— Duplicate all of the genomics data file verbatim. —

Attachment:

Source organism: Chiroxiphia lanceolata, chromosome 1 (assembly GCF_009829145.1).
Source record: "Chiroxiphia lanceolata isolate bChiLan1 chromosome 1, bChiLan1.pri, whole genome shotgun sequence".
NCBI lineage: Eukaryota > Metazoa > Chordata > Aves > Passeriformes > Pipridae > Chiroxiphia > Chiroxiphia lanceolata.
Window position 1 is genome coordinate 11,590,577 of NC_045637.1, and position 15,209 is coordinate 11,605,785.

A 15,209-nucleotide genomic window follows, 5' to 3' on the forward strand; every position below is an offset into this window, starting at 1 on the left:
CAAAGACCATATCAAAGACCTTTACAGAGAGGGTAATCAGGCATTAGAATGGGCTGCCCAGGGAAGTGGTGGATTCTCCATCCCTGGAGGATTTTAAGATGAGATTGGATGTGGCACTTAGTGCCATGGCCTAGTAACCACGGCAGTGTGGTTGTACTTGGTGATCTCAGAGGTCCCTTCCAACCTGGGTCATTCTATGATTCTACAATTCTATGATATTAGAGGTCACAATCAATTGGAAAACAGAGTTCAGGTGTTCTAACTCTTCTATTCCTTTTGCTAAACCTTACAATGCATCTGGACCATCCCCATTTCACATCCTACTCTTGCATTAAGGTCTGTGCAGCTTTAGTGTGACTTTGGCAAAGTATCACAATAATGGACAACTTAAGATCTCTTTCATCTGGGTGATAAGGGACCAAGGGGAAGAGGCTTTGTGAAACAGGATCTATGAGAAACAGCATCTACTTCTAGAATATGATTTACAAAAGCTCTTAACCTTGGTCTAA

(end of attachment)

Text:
Source organism: Chiroxiphia lanceolata, chromosome 1 (assembly GCF_009829145.1).
Source record: "Chiroxiphia lanceolata isolate bChiLan1 chromosome 1, bChiLan1.pri, whole genome shotgun sequence".
NCBI lineage: Eukaryota > Metazoa > Chordata > Aves > Passeriformes > Pipridae > Chiroxiphia > Chiroxiphia lanceolata.
Window position 1 is genome coordinate 11,590,577 of NC_045637.1, and position 15,209 is coordinate 11,605,785.

A 15,209-nucleotide genomic window follows, 5' to 3' on the forward strand; every position below is an offset into this window, starting at 1 on the left:
CAAAGACCATATCAAAGACCTTTACAGAGAGGGTAATCAGGCATTAGAATGGGCTGCCCAGGGAAGTGGTGGATTCTCCATCCCTGGAGGATTTTAAGATGAGATTGGATGTGGCACTTAGTGCCATGGCCTAGTAACCACGGCAGTGTGGTTGTACTTGGTGATCTCAGAGGTCCCTTCCAACCTGGGTCATTCTATGATTCTACAATTCTATGATATTAGAGGTCACAATCAATTGGAAAACAGAGTTCAGGTGTTCTAACTCTTCTATTCCTTTTGCTAAACCTTACAATGCATCTGGACCATCCCCATTTCACATCCTACTCTTGCATTAAGGTCTGTGCAGCTTTAGTGTGACTTTGGCAAAGTATCACAATAATGGACAACTTAAGATCTCTTTCATCTGGGTGATAAGGGACCAAGGGGAAGAGGCTTTGTGAAACAGGATCTATGAGAAACAGCATCTACTTCTAGAATATGATTTACAAAAGCTCTTAACCTTGGTCTAA